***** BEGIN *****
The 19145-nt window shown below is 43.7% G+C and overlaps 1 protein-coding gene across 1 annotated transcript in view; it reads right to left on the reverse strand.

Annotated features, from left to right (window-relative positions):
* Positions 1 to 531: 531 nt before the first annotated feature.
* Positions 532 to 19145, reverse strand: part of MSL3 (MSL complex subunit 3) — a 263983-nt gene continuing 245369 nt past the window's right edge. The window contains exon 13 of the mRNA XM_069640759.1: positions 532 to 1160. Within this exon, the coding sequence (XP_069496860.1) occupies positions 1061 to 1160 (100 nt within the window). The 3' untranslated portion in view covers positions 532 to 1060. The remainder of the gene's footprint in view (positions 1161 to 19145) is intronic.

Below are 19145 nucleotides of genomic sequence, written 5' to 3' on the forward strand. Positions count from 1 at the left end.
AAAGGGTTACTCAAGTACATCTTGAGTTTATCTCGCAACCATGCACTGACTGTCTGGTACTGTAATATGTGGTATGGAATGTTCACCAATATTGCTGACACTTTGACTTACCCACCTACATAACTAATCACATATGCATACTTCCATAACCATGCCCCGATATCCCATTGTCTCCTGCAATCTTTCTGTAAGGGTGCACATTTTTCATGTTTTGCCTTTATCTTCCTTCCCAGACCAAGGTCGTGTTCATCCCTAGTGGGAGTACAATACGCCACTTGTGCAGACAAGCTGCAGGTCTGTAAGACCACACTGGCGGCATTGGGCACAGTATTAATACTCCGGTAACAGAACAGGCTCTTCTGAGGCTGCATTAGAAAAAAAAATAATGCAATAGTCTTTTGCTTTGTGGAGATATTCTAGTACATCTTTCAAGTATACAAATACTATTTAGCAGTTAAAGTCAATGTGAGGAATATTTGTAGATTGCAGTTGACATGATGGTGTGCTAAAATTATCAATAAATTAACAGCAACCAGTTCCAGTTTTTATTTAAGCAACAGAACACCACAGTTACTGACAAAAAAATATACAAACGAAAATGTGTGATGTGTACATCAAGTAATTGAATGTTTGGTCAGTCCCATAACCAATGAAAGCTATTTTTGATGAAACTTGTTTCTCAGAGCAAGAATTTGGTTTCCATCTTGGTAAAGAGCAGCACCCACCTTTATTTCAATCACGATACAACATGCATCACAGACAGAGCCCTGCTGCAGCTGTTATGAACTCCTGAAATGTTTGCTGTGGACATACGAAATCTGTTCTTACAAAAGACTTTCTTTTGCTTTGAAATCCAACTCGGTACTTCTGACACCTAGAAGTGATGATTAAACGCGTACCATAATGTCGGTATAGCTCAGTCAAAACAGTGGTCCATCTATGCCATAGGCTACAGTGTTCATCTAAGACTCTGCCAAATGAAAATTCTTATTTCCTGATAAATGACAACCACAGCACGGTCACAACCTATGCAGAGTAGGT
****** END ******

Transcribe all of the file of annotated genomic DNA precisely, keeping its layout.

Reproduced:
The 19145-nt window shown below is 43.7% G+C and overlaps 1 protein-coding gene across 1 annotated transcript in view; it reads right to left on the reverse strand.

Annotated features, from left to right (window-relative positions):
* Positions 1 to 531: 531 nt before the first annotated feature.
* Positions 532 to 19145, reverse strand: part of MSL3 (MSL complex subunit 3) — a 263983-nt gene continuing 245369 nt past the window's right edge. The window contains exon 13 of the mRNA XM_069640759.1: positions 532 to 1160. Within this exon, the coding sequence (XP_069496860.1) occupies positions 1061 to 1160 (100 nt within the window). The 3' untranslated portion in view covers positions 532 to 1060. The remainder of the gene's footprint in view (positions 1161 to 19145) is intronic.

Below are 19145 nucleotides of genomic sequence, written 5' to 3' on the forward strand. Positions count from 1 at the left end.
AAAGGGTTACTCAAGTACATCTTGAGTTTATCTCGCAACCATGCACTGACTGTCTGGTACTGTAATATGTGGTATGGAATGTTCACCAATATTGCTGACACTTTGACTTACCCACCTACATAACTAATCACATATGCATACTTCCATAACCATGCCCCGATATCCCATTGTCTCCTGCAATCTTTCTGTAAGGGTGCACATTTTTCATGTTTTGCCTTTATCTTCCTTCCCAGACCAAGGTCGTGTTCATCCCTAGTGGGAGTACAATACGCCACTTGTGCAGACAAGCTGCAGGTCTGTAAGACCACACTGGCGGCATTGGGCACAGTATTAATACTCCGGTAACAGAACAGGCTCTTCTGAGGCTGCATTAGAAAAAAAAATAATGCAATAGTCTTTTGCTTTGTGGAGATATTCTAGTACATCTTTCAAGTATACAAATACTATTTAGCAGTTAAAGTCAATGTGAGGAATATTTGTAGATTGCAGTTGACATGATGGTGTGCTAAAATTATCAATAAATTAACAGCAACCAGTTCCAGTTTTTATTTAAGCAACAGAACACCACAGTTACTGACAAAAAAATATACAAACGAAAATGTGTGATGTGTACATCAAGTAATTGAATGTTTGGTCAGTCCCATAACCAATGAAAGCTATTTTTGATGAAACTTGTTTCTCAGAGCAAGAATTTGGTTTCCATCTTGGTAAAGAGCAGCACCCACCTTTATTTCAATCACGATACAACATGCATCACAGACAGAGCCCTGCTGCAGCTGTTATGAACTCCTGAAATGTTTGCTGTGGACATACGAAATCTGTTCTTACAAAAGACTTTCTTTTGCTTTGAAATCCAACTCGGTACTTCTGACACCTAGAAGTGATGATTAAACGCGTACCATAATGTCGGTATAGCTCAGTCAAAACAGTGGTCCATCTATGCCATAGGCTACAGTGTTCATCTAAGACTCTGCCAAATGAAAATTCTTATTTCCTGATAAATGACAACCACAGCACGGTCACAACCTATGCAGAGTAGGT